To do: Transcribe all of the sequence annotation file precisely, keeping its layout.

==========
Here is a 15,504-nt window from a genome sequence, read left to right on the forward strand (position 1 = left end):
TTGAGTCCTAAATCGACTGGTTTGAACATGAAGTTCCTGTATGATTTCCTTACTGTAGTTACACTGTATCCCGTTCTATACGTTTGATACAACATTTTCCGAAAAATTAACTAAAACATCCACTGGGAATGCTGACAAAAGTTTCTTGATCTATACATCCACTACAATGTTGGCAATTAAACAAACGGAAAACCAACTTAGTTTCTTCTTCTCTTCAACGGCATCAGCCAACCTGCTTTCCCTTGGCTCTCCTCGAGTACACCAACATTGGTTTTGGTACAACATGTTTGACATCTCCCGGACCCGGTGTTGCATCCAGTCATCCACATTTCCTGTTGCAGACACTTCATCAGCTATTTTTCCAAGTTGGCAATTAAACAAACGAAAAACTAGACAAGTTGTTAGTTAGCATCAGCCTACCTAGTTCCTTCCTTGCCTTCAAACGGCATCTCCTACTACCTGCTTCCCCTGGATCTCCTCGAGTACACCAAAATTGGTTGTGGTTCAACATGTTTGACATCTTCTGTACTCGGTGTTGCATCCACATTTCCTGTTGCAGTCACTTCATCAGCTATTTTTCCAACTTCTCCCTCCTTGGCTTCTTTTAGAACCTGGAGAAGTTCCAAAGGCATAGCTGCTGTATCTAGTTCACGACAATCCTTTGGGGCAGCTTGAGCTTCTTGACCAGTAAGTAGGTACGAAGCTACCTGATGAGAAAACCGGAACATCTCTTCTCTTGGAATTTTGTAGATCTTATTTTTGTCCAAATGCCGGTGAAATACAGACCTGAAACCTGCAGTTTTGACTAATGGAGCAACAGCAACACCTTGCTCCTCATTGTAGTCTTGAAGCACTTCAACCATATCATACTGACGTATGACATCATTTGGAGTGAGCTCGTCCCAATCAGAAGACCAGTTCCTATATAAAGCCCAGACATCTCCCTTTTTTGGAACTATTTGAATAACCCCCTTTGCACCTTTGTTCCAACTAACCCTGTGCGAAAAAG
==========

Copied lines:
Here is a 15,504-nt window from a genome sequence, read left to right on the forward strand (position 1 = left end):
TTGAGTCCTAAATCGACTGGTTTGAACATGAAGTTCCTGTATGATTTCCTTACTGTAGTTACACTGTATCCCGTTCTATACGTTTGATACAACATTTTCCGAAAAATTAACTAAAACATCCACTGGGAATGCTGACAAAAGTTTCTTGATCTATACATCCACTACAATGTTGGCAATTAAACAAACGGAAAACCAACTTAGTTTCTTCTTCTCTTCAACGGCATCAGCCAACCTGCTTTCCCTTGGCTCTCCTCGAGTACACCAACATTGGTTTTGGTACAACATGTTTGACATCTCCCGGACCCGGTGTTGCATCCAGTCATCCACATTTCCTGTTGCAGACACTTCATCAGCTATTTTTCCAAGTTGGCAATTAAACAAACGAAAAACTAGACAAGTTGTTAGTTAGCATCAGCCTACCTAGTTCCTTCCTTGCCTTCAAACGGCATCTCCTACTACCTGCTTCCCCTGGATCTCCTCGAGTACACCAAAATTGGTTGTGGTTCAACATGTTTGACATCTTCTGTACTCGGTGTTGCATCCACATTTCCTGTTGCAGTCACTTCATCAGCTATTTTTCCAACTTCTCCCTCCTTGGCTTCTTTTAGAACCTGGAGAAGTTCCAAAGGCATAGCTGCTGTATCTAGTTCACGACAATCCTTTGGGGCAGCTTGAGCTTCTTGACCAGTAAGTAGGTACGAAGCTACCTGATGAGAAAACCGGAACATCTCTTCTCTTGGAATTTTGTAGATCTTATTTTTGTCCAAATGCCGGTGAAATACAGACCTGAAACCTGCAGTTTTGACTAATGGAGCAACAGCAACACCTTGCTCCTCATTGTAGTCTTGAAGCACTTCAACCATATCATACTGACGTATGACATCATTTGGAGTGAGCTCGTCCCAATCAGAAGACCAGTTCCTATATAAAGCCCAGACATCTCCCTTTTTTGGAACTATTTGAATAACCCCCTTTGCACCTTTGTTCCAACTAACCCTGTGCGAAAAAG